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on 14 November 2005
I was looking for something new as I was pretty much up to date with the popular fantasy writers. Well....I am sure Jennifer Fallon is now one of my preferred authors.
A little slow on the start but this book develops into a fantastic story of court intrigue.
Dirk Provin is an extremely intelligent and is happy with his life untill he is claimed by the Lion of Senet to come and work at his court.
In the meantime a sailor well known to most non-supporters of the Lion of Senet is shipwrecked and thrown onto the island of Elcast. This opens up the story big time!!!
Revelations all over and characters are very well developed.
The book is fantasy however there is not a lot of magic, spells or wizardy this book is more about kingdoms, invasions, intrigues and rivalries.
I am happy that I ordered this book and will finish the triology for sure!
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on 30 March 2004
Many consider Tolkien's masterpiece, The Lord of the Rings, the benchmark to which every other epic fantasy work is compared. The first book in The Second Sons Trilogy leaves the reader with the impression that this series will receive top marks in that scale. Jennifer Fallon creates a craftily depicted world with characters the reader will love or hate with passion. I became so engrossed in the story that I could not put this book down until I finished it.
Ranadon once again has two suns surging through its sky, but its inhabitants have suffered greatly in the past when one of the suns disappeared and the Age of Shadows began. The High Priestess, Belagren, with the help of a great mathematician, Neris, discovered the secrets about the Age of Shadows, which is a natural phenomenon that depends on the orbits of the suns. In her eagerness for power, Belagren used this information to her advantage and claimed that the Goddess spoke to her and told her exactly were the sun would return, granted that certain sacrifices were made. It all worked out, and Belagren gained considerable power through this stratagem. However, Neris sealed the secrets inside a deadly Labyrinth, and threw himself off a cliff, presumably dying.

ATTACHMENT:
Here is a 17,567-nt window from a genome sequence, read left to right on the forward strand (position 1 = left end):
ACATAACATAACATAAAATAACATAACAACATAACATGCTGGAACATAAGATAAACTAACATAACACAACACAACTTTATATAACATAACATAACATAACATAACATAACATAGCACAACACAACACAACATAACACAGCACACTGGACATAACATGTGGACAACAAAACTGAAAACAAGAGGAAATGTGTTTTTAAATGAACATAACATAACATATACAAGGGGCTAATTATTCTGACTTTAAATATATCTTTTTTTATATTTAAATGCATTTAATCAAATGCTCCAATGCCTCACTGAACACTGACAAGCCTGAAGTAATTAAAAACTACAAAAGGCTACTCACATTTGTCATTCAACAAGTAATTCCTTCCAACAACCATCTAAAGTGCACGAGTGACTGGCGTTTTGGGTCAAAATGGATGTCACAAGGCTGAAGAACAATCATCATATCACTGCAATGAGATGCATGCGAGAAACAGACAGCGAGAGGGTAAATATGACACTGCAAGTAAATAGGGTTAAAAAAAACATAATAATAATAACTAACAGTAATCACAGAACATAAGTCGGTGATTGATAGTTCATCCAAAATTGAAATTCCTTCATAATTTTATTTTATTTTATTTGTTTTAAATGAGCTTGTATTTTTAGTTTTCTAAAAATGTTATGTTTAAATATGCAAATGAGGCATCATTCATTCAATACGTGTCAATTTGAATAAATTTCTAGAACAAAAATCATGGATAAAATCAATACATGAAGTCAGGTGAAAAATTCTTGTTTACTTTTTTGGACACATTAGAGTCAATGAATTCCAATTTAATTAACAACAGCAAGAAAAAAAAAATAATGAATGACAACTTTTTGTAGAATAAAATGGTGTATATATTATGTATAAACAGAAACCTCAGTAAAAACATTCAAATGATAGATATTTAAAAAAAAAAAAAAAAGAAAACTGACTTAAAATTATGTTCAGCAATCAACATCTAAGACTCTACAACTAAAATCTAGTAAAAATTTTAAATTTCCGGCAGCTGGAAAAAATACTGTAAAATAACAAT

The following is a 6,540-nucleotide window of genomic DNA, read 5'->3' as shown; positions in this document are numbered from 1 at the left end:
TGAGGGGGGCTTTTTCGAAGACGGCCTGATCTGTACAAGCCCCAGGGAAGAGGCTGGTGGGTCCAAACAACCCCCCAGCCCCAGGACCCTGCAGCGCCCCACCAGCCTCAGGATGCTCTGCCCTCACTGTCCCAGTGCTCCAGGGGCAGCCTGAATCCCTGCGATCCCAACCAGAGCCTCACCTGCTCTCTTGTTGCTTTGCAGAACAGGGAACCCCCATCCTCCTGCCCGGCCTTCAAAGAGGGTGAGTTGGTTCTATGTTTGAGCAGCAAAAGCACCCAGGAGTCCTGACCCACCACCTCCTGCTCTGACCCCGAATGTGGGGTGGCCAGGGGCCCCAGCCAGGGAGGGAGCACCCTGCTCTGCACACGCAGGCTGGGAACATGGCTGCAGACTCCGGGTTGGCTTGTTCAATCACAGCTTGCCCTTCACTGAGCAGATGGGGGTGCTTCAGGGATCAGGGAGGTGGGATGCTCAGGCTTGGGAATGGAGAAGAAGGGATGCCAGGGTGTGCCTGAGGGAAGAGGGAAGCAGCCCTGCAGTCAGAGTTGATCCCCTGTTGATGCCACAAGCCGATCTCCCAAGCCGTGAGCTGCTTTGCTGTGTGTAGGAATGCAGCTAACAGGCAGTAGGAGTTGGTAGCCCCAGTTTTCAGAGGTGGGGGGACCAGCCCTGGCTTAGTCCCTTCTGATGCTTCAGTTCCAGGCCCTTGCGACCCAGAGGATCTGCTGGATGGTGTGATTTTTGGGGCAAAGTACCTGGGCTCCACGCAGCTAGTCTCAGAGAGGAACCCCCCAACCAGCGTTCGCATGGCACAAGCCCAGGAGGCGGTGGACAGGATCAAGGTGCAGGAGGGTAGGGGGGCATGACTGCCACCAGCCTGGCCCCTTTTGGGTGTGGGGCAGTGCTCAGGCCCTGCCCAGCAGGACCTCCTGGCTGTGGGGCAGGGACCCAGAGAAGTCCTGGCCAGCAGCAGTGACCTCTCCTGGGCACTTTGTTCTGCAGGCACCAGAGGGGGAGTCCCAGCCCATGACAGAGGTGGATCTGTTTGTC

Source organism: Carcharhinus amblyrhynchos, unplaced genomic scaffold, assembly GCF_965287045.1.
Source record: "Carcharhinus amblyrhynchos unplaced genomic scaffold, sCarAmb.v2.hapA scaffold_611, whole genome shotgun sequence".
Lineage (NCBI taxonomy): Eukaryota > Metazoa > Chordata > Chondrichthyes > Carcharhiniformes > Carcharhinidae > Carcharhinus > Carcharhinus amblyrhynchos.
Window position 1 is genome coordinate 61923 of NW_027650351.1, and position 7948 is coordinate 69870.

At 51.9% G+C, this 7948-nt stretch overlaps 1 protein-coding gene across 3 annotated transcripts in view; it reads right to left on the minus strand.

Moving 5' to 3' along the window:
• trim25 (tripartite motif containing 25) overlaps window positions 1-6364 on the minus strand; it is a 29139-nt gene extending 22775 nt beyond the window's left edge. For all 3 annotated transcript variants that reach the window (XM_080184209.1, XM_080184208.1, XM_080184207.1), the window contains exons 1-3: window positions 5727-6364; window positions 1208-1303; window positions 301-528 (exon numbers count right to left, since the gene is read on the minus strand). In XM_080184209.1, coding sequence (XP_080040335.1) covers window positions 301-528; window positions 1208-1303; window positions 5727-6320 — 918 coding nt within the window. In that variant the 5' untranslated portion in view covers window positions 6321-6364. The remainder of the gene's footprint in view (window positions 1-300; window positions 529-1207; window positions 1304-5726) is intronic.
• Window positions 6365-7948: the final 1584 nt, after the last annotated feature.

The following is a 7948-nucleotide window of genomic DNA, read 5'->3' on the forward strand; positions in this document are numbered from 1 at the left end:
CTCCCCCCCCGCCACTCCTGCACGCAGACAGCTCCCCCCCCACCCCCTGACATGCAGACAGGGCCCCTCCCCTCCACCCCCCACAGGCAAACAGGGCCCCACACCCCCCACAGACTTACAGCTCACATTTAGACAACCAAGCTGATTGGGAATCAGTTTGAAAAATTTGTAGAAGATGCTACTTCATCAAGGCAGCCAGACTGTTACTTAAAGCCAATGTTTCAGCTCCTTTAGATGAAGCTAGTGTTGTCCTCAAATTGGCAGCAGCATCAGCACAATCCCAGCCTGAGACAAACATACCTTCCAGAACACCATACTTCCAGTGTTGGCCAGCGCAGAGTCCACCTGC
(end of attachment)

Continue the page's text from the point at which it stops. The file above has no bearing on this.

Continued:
In her need to know when the next Age of Shadows will return, so as to prove her communication with the Goddess, Belagren convinced the Lion of Senet, ruthless ruler of the strongest kingdom in Ranadon, to search for Neris because she suspects the genius is still alive. Meanwhile, in the kingdom of Dhevyn, which is "controlled" by Senet, the second son of Duchess Mirna of Elcast is being trained to be a physician. He is a bright boy and is thrown in the middle of the action when the Lion of Senet and Belagren arrive to Elcast looking for a very special prisoner, who was left unconscious in the coast after a tidal wave made his vessel the victim of a shipwreck.
The plot is complex but easy to understand, with religion and politics cleverly intertwined in a mix that achieves a similar effect on the reader to the one "Dune" accomplishes. There are many characters, but with the help of the character list and the masterful descriptions the author elaborates, it is reasonably easy to keep track of them. I would recommend following the story closely with the map provided, at least until the reader gets a clear idea of the geographical location of the different places mentioned. This will make the book a lot more enjoyable and easy to follow. Finally, an extra benefit in this trilogy is that it is already written in its entirety, thus, there is no need to wait a long time for the next two installments, which have already been published in Australia and New Zealand. If you like epic fantasy I highly recommend you read this book and discover what Fallon has to offer.